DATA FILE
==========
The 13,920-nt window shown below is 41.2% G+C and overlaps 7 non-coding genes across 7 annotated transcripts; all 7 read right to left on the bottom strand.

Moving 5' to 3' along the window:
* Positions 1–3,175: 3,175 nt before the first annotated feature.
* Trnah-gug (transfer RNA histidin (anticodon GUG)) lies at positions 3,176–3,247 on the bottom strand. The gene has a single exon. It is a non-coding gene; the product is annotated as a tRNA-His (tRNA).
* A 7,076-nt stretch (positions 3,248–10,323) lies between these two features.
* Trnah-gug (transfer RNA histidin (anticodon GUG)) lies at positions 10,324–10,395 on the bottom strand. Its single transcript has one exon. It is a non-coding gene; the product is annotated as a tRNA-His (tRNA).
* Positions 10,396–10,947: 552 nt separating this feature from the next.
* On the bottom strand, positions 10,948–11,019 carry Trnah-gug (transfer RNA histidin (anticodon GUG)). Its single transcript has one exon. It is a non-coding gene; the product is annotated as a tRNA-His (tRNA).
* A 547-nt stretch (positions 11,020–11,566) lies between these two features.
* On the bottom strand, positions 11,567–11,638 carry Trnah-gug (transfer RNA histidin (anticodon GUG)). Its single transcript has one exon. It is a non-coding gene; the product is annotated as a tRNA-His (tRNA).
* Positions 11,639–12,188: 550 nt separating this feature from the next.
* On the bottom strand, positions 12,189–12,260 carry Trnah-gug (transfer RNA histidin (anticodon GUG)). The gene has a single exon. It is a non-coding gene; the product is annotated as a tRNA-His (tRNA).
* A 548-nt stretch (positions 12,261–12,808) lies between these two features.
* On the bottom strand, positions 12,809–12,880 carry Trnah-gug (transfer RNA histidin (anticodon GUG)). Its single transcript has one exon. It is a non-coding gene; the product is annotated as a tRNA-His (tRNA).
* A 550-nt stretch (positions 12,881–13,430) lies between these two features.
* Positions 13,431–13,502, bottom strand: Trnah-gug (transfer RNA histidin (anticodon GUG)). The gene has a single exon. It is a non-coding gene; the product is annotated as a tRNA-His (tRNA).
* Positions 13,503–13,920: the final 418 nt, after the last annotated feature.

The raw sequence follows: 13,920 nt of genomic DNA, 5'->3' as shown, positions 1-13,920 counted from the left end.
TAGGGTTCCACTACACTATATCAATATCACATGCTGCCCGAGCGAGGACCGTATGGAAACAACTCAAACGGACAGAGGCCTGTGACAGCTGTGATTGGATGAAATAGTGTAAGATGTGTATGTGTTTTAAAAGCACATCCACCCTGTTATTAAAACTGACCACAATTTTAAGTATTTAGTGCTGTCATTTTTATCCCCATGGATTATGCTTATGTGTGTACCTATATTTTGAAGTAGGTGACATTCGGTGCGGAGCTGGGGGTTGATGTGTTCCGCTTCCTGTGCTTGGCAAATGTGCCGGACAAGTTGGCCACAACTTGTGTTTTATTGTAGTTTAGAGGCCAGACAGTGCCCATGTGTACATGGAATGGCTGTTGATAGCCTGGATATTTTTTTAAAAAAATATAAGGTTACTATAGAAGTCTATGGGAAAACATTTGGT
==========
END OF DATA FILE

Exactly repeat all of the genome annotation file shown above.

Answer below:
The 13,920-nt window shown below is 41.2% G+C and overlaps 7 non-coding genes across 7 annotated transcripts; all 7 read right to left on the bottom strand.

Moving 5' to 3' along the window:
* Positions 1–3,175: 3,175 nt before the first annotated feature.
* Trnah-gug (transfer RNA histidin (anticodon GUG)) lies at positions 3,176–3,247 on the bottom strand. The gene has a single exon. It is a non-coding gene; the product is annotated as a tRNA-His (tRNA).
* A 7,076-nt stretch (positions 3,248–10,323) lies between these two features.
* Trnah-gug (transfer RNA histidin (anticodon GUG)) lies at positions 10,324–10,395 on the bottom strand. Its single transcript has one exon. It is a non-coding gene; the product is annotated as a tRNA-His (tRNA).
* Positions 10,396–10,947: 552 nt separating this feature from the next.
* On the bottom strand, positions 10,948–11,019 carry Trnah-gug (transfer RNA histidin (anticodon GUG)). Its single transcript has one exon. It is a non-coding gene; the product is annotated as a tRNA-His (tRNA).
* A 547-nt stretch (positions 11,020–11,566) lies between these two features.
* On the bottom strand, positions 11,567–11,638 carry Trnah-gug (transfer RNA histidin (anticodon GUG)). Its single transcript has one exon. It is a non-coding gene; the product is annotated as a tRNA-His (tRNA).
* Positions 11,639–12,188: 550 nt separating this feature from the next.
* On the bottom strand, positions 12,189–12,260 carry Trnah-gug (transfer RNA histidin (anticodon GUG)). The gene has a single exon. It is a non-coding gene; the product is annotated as a tRNA-His (tRNA).
* A 548-nt stretch (positions 12,261–12,808) lies between these two features.
* On the bottom strand, positions 12,809–12,880 carry Trnah-gug (transfer RNA histidin (anticodon GUG)). Its single transcript has one exon. It is a non-coding gene; the product is annotated as a tRNA-His (tRNA).
* A 550-nt stretch (positions 12,881–13,430) lies between these two features.
* Positions 13,431–13,502, bottom strand: Trnah-gug (transfer RNA histidin (anticodon GUG)). The gene has a single exon. It is a non-coding gene; the product is annotated as a tRNA-His (tRNA).
* Positions 13,503–13,920: the final 418 nt, after the last annotated feature.

The raw sequence follows: 13,920 nt of genomic DNA, 5'->3' as shown, positions 1-13,920 counted from the left end.
TAGGGTTCCACTACACTATATCAATATCACATGCTGCCCGAGCGAGGACCGTATGGAAACAACTCAAACGGACAGAGGCCTGTGACAGCTGTGATTGGATGAAATAGTGTAAGATGTGTATGTGTTTTAAAAGCACATCCACCCTGTTATTAAAACTGACCACAATTTTAAGTATTTAGTGCTGTCATTTTTATCCCCATGGATTATGCTTATGTGTGTACCTATATTTTGAAGTAGGTGACATTCGGTGCGGAGCTGGGGGTTGATGTGTTCCGCTTCCTGTGCTTGGCAAATGTGCCGGACAAGTTGGCCACAACTTGTGTTTTATTGTAGTTTAGAGGCCAGACAGTGCCCATGTGTACATGGAATGGCTGTTGATAGCCTGGATATTTTTTTAAAAAAATATAAGGTTACTATAGAAGTCTATGGGAAAACATTTGGT